Sisters Weekend isn’t like other comedy groups. It’s filmmaking collaboration between besties Angelo Balassone, Michael Fails and Kat Tadesco, self-described lace-front addicts with great legs who write, direct, design and produce video sketches and cinematic shorts that are so surreally hilarious that they defy categorization. One such short film, Celebrity All-Star, is the newest addition to IFC’s Comedy Crib. Here’s what they had to say about it in a very personal email interview…


IFC: How would you describe Celebrity All-Star to a fancy network executive you just met in an elevator?

Celebrity All-Star is a short film about an overworked reality TV coordinator struggling to save her one night off after the cast of C-List celebrities she wrangles gets locked out of their hotel rooms.

IFC: How would you describe Celebrity All-Star to a drunk friend of a friend you met in a bar?

Sisters Weekend: It’s this short we made for IFC where a talent coordinator named Karen babysits a bunch of weird c-list celebs who are stuck in a hotel bar. It’s everyone you hate from reality TV under one roof – and that roof leaks because it’s a 2-star hotel. There’s a magician, sexy cowboys, and a guy wearing a belt that sucks up his farts.


IFC: What was the genesis of Celebrity All-Star?

Celebrity All-Star was born from our love of embarrassing celebrities. We love a good c-lister in need of a paycheck! We were really interested in the canned politeness people give off when forced to mingle with strangers. The backstory we created is that the cast of this reality show called “Celebrity All-Star” is in the middle of a mandatory round of “get to know each other” drinks in the hotel bar when the room keys stop working. Shows like Celebrity Ghost Hunters and of course The Surreal Life were of inspo, but we thought it
was funny to keep it really vague what kind of show they’re on, and just focus on everyone’s diva antics after the cameras stop rolling.

IFC: Every celebrity in Celebrity All-Star seems familiar. What real-life pop personalities did you look to for inspiration?

Sisters Weekend: Anyone who is trying to plug their branded merch that no one asked for. We love low-rent celebrity. We did, however, directly reference Kylie Jenner’s turd-raison lip color for our fictional teen celebutante Gibby Kyle (played by Mary Houlihan).


IFC: Celebrity seems disgusting yet desirable. What’s your POV? Do you crave it, hate it, or both?

Sisters Weekend: A lot of people chase fame. If you’re practical, you’ll likely switch to chasing success and if you’re smart, you’ll hopefully switch to chasing happiness. But also, “We need money. We need hits. Hits bring money, money bring power, power bring fame, fame change the game,” Young Thug.


IFC: Who are your comedy idols?

Sisters Weekend: Mike grew up renting “Monty Python” tapes from the library and staying up late to watch 2000’s SNL, Kat was super into Andy Kaufman and “Kids In The Hall” in high school, and Angelo was heavily influenced by “Strangers With Candy” and Anna Faris in the Scary Movie franchise, so, our comedy heroes mesh from all over. But, also we idolize a lot of the people we work with in NY-  Lorelei Ramirez, Erin Markey, Mary Houlihan, who are all in the film, Amy Zimmer, Ana Fabrega, Patti Harrison, Sam Taggart. Geniuses! All of Em!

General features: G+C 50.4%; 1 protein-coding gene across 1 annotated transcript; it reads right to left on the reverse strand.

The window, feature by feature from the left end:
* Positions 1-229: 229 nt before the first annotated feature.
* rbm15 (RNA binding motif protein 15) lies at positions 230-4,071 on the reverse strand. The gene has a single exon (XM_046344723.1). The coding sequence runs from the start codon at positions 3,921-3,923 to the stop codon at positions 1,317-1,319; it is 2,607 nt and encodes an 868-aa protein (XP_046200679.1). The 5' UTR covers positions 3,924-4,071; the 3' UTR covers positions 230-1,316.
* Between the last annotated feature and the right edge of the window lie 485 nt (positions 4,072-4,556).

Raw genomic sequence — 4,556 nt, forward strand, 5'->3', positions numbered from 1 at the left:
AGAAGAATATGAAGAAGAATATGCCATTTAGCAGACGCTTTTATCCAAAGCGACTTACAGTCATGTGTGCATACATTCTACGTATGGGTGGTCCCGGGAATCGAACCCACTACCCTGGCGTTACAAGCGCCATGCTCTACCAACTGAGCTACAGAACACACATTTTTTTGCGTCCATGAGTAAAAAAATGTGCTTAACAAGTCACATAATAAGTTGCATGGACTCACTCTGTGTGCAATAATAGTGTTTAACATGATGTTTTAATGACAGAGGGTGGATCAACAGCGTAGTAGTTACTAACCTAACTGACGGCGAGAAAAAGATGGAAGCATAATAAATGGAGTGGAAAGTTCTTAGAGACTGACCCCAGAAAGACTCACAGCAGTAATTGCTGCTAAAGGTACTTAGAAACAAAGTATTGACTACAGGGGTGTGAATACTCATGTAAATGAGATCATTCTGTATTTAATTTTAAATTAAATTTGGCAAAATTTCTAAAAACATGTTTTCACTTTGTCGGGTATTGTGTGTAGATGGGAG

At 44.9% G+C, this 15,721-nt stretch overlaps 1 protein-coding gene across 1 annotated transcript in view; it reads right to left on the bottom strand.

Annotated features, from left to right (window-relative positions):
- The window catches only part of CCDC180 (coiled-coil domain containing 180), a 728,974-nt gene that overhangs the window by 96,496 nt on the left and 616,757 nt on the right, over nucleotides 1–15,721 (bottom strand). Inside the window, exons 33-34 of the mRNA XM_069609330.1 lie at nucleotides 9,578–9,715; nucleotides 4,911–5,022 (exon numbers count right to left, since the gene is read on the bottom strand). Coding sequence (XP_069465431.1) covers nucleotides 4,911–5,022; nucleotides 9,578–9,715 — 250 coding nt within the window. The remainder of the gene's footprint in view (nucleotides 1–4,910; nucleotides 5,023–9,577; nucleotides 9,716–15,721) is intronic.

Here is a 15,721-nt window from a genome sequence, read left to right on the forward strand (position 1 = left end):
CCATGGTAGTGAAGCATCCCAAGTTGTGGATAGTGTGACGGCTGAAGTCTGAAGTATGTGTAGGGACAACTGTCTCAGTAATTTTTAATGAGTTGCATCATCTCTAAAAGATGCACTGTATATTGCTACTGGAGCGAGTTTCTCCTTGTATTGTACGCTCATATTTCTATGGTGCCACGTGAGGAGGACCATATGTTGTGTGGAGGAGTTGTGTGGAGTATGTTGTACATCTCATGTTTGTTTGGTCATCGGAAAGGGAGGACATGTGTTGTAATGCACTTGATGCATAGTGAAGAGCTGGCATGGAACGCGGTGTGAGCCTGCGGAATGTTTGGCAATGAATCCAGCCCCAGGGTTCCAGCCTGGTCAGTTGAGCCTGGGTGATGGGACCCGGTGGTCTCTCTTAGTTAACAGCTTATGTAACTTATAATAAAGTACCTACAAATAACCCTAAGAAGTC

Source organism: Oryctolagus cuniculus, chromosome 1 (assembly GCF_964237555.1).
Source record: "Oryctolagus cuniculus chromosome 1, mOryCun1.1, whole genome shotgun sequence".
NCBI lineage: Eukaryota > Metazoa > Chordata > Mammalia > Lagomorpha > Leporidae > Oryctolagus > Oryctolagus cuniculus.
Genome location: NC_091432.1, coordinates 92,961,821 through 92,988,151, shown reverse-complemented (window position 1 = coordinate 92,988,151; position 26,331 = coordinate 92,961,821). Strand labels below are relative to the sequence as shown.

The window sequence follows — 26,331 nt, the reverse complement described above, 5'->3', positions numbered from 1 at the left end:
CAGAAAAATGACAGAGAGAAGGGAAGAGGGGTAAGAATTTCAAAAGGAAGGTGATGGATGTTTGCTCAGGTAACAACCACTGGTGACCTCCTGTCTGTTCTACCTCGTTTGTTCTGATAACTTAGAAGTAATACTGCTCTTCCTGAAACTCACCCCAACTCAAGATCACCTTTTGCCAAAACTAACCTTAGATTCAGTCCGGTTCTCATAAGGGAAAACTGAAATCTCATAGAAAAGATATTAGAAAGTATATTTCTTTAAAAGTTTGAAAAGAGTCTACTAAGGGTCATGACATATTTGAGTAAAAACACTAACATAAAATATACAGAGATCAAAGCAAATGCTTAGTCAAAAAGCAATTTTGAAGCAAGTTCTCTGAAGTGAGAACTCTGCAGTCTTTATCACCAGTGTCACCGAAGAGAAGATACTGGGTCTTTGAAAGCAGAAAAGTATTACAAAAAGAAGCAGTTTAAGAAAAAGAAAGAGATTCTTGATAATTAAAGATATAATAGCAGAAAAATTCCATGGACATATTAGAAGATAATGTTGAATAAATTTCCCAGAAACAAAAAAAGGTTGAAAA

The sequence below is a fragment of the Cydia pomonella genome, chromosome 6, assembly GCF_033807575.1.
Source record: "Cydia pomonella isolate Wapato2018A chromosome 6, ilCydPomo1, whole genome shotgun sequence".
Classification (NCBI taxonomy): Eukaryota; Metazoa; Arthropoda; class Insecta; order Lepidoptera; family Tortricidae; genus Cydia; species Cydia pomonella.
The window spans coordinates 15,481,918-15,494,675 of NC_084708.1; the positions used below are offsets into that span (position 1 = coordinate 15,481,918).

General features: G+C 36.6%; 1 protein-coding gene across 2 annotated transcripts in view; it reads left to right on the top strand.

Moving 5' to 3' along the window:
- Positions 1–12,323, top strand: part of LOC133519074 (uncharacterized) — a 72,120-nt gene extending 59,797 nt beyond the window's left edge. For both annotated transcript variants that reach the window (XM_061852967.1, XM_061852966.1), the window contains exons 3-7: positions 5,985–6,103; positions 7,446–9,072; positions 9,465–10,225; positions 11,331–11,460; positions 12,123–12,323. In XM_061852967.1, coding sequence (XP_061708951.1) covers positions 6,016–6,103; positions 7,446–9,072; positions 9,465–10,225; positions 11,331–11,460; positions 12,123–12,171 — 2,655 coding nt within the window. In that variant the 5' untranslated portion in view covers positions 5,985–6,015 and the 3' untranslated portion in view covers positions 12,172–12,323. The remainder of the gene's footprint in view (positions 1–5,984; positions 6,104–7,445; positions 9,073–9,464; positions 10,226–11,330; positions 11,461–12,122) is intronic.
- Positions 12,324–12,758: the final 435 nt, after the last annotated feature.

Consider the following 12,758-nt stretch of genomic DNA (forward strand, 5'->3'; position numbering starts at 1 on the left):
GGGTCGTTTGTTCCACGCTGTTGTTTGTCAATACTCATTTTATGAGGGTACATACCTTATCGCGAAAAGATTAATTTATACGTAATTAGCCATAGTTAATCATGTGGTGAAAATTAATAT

IFC: What’s your favorite moment from the film?

Sisters Weekend: I mean…seeing Mary Houlihan scream at an insane Pomeranian on an iPad is pretty great.

See Sisters Weekend right now on IFC’s Comedy Crib

Watch More

Reality? Check.

Baroness For Life

Baroness von Sketch Show is available for immediate consumption.

Posted by on
GIFs via Giphy

Baroness von Sketch Show is snowballing as people have taken note of its subtle and not-so-subtle skewering of everyday life. The New York Times, W Magazine, and Vogue have heaped on the praise, but IFC had a few more probing questions…

IFC: To varying degrees, your sketches are simply scripted examples of things that actually happen. What makes real life so messed up?

Aurora: Hubris, Ego and Selfish Desires and lack of empathy.

Carolyn: That we’re trapped together in the 3rd Dimension.

Jenn: 1. Other people 2. Other people’s problems 3. Probably something I did.

IFC: A lot of people I know have watched this show and realized, “Dear god, that’s me.” or “Dear god, that’s true.” Why do people have their blinders on?

Aurora: Because most people when you’re in the middle of a situation, you don’t have the perspective to step back and see yourself because you’re caught up in the moment. That’s the job of comedians is to step back and have a self-awareness about these things, not only saying “You’re doing this,” but also, “You’re not the only one doing this.” It’s a delicate balance of making people feel uncomfortable and comforting them at the same time.


IFC: Unlike a lot of popular sketch comedy, your sketches often focus more on group dynamics vs iconic individual characters. Why do you think that is and why is it important?

Meredith: We consider the show to be more based around human dynamics, not so much characters. If anything we’re more attracted to the energy created by people interacting.

Jenn: So much of life is spent trying to work it out with other people, whether it’s at work, at home, trying to commute to work, or even on Facebook it’s pretty hard to escape the group.

IFC: Are there any comedians out there that you feel are just nailing it?

Aurora: I love Key and Peele. I know that their show is done and I’m in denial about it, but they are amazing because there were many times that I would imagine that Keegan Michael Key was in the scene while writing. If I could picture him saying it, I knew it would work. I also kind of have a crush on Jordan Peele and his performance in Big Mouth. Maya Rudolph also just makes everything amazing. Her puberty demon on Big Mouth is flawless. She did an ad for 7th generation tampons that my son, my husband and myself were singing around the house for weeks. If I could even get anything close to her career, I would be happy. I’m also back in love with Rick and Morty. I don’t know if I have a crush on Justin Roiland, I just really love Rick (maybe even more than Morty). I don’t have a crush on Jerry, the dad, but I have a crush on Chris Parnell because he’s so good at being Jerry.



IFC: If you could go back in time and cast yourselves in any sitcom, which would it be and how would it change?

Carolyn: I’d go back in time and cast us in The Partridge Family.  We’d make an excellent family band. We’d have a laugh, break into song and wear ruffled blouses with velvet jackets.  And of course travel to all our gigs on a Mondrian bus. I feel really confident about this choice.

Meredith: Electric Mayhem from The Muppet Show. It wouldn’t change, they were simply perfect, except… maybe a few more vaginas in the band.

Binge the entire first and second seasons of Baroness von Sketch Show now on and the IFC app.

Watch More